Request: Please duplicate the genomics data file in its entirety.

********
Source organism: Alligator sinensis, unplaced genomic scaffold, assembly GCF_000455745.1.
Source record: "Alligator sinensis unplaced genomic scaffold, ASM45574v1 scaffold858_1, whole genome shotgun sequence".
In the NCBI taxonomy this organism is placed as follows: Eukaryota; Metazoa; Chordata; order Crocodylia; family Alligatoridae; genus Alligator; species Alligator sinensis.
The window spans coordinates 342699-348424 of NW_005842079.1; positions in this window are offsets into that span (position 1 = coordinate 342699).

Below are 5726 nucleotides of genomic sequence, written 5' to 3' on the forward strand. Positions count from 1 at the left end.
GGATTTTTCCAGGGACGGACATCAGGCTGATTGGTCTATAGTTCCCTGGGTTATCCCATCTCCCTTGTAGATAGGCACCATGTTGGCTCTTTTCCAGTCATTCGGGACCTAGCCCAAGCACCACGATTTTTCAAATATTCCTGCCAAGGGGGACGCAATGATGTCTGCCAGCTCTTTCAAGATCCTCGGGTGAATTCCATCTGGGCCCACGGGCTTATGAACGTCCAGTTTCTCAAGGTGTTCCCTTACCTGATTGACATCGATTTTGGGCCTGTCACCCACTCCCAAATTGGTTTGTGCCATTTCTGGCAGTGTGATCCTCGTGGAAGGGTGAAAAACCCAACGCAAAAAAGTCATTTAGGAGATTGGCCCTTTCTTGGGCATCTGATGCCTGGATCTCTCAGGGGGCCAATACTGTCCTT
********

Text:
Source organism: Alligator sinensis, unplaced genomic scaffold, assembly GCF_000455745.1.
Source record: "Alligator sinensis unplaced genomic scaffold, ASM45574v1 scaffold858_1, whole genome shotgun sequence".
In the NCBI taxonomy this organism is placed as follows: Eukaryota; Metazoa; Chordata; order Crocodylia; family Alligatoridae; genus Alligator; species Alligator sinensis.
The window spans coordinates 342699-348424 of NW_005842079.1; positions in this window are offsets into that span (position 1 = coordinate 342699).

Below are 5726 nucleotides of genomic sequence, written 5' to 3' on the forward strand. Positions count from 1 at the left end.
GGATTTTTCCAGGGACGGACATCAGGCTGATTGGTCTATAGTTCCCTGGGTTATCCCATCTCCCTTGTAGATAGGCACCATGTTGGCTCTTTTCCAGTCATTCGGGACCTAGCCCAAGCACCACGATTTTTCAAATATTCCTGCCAAGGGGGACGCAATGATGTCTGCCAGCTCTTTCAAGATCCTCGGGTGAATTCCATCTGGGCCCACGGGCTTATGAACGTCCAGTTTCTCAAGGTGTTCCCTTACCTGATTGACATCGATTTTGGGCCTGTCACCCACTCCCAAATTGGTTTGTGCCATTTCTGGCAGTGTGATCCTCGTGGAAGGGTGAAAAACCCAACGCAAAAAAGTCATTTAGGAGATTGGCCCTTTCTTGGGCATCTGATGCCTGGATCTCTCAGGGGGCCAATACTGTCCTT